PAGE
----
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Philosophy professor Derek Turner has been awarded a Fulbright Visiting Research Chair in Philosophy of Science at the University of Calgary, Canada. Turner received the Fulbright in order to continue his research for his latest book project, “Evolution Without Change: The Puzzles of Evolutionary Stasis.” The semester-long placement will begin in January 2017.
Turner’s book will focus on the important role of stasis in the process of evolution, including exploring the ways scientists have tried to explain stasis and the role stasis plays in certain evolutionary models. His research will involve studying living fossil taxa—species, like horseshoe crabs, that have persisted for many years but haven’t changed much. He will also research large-scale statistical studies of fossil records and cases of “coordinated stasis,” where whole ecosystems have persisted with little change.
At the University of Calgary, Turner will teach a seminar to undergraduate and graduate students focused on macroevolutionary theory, and plans to cover evolutionary stasis. He also hopes to visit some of the nearby fossil sites.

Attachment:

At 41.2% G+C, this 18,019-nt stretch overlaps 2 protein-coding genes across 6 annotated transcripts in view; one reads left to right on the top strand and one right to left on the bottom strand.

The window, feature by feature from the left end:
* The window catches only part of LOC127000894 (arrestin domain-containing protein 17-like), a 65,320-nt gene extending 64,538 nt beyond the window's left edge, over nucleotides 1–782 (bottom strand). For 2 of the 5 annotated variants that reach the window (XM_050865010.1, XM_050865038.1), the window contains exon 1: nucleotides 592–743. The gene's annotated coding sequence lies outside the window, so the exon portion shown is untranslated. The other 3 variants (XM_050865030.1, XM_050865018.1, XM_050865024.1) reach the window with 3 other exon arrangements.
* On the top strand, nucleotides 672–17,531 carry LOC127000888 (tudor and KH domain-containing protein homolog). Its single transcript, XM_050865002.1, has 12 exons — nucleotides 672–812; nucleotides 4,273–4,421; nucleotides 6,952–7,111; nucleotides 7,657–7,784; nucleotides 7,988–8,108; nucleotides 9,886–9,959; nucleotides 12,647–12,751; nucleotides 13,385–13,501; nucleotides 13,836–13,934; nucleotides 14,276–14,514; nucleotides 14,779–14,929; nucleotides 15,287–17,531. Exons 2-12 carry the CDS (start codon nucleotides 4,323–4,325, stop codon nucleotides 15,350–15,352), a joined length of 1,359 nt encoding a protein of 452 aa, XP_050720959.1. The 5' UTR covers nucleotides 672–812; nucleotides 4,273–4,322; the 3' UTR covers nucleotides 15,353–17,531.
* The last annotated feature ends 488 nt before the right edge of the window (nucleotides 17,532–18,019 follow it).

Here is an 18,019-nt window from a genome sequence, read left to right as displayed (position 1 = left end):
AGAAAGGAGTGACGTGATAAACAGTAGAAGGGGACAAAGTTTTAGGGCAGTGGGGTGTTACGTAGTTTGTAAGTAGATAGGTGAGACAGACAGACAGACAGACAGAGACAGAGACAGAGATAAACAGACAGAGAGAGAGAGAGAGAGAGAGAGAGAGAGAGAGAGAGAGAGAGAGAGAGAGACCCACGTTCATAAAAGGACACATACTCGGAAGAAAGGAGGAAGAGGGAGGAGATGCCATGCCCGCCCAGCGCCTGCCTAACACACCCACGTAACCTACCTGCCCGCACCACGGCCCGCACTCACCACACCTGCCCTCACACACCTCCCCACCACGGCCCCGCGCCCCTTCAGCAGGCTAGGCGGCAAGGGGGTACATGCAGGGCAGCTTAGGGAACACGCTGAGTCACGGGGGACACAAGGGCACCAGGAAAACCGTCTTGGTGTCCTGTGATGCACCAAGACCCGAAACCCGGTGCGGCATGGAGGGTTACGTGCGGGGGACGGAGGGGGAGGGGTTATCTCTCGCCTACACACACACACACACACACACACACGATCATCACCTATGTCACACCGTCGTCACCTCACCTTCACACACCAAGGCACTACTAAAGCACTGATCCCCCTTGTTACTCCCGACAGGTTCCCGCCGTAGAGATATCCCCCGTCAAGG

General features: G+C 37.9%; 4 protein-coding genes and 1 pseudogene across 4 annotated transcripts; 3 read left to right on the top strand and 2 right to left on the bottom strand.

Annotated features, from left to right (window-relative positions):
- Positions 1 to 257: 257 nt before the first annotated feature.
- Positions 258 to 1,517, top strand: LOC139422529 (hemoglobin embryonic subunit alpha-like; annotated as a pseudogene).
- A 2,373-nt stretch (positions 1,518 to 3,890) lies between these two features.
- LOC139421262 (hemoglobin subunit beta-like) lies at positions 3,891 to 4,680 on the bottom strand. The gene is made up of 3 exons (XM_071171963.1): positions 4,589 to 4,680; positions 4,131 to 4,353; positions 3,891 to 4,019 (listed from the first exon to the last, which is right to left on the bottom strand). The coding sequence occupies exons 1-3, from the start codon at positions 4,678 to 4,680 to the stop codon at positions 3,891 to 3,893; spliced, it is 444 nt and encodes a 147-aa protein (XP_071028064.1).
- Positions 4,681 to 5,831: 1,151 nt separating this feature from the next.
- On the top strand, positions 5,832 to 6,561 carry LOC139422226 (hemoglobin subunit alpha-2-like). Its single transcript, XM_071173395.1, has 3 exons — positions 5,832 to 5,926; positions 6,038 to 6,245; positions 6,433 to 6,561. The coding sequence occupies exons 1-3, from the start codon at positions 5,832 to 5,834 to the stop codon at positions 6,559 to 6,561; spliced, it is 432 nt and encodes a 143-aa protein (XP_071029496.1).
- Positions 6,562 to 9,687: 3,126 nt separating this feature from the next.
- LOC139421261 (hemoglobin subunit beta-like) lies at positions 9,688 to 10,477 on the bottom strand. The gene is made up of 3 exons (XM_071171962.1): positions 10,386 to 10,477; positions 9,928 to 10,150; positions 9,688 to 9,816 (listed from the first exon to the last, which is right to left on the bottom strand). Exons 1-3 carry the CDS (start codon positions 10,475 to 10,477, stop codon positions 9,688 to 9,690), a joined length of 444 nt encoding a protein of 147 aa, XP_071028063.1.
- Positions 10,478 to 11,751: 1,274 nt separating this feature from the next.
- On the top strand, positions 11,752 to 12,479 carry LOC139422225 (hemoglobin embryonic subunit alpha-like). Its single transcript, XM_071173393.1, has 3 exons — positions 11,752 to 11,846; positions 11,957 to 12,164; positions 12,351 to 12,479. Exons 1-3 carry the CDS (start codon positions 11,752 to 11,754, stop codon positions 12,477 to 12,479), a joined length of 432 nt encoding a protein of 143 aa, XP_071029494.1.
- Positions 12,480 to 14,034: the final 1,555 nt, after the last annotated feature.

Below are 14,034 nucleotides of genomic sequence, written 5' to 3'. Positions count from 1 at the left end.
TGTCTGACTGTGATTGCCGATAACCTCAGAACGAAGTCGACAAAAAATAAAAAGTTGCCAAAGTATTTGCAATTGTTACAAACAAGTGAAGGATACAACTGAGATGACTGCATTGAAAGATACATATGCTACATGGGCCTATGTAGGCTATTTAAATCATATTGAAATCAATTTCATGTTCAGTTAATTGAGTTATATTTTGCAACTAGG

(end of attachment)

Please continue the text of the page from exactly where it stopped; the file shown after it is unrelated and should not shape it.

This Fulbright will actually be Turner’s second; as a graduate student in 1996, he was awarded a Fulbright fellowship to spend a year studying philosophy at the University of Goettingen, Germany.
In addition to his teaching duties, Turner is also the associate director of the College’s Goodwin-Niering Center for the Environment. In 2007, he was awarded The John S. King Memorial Award, which recognizes teaching excellence at the College. Turner has also authored two books: “Paleontology: A Philosophical Introduction” in 2011, and “Making Prehistory: Historical Science and the Scientific Realism Debate” in 2007.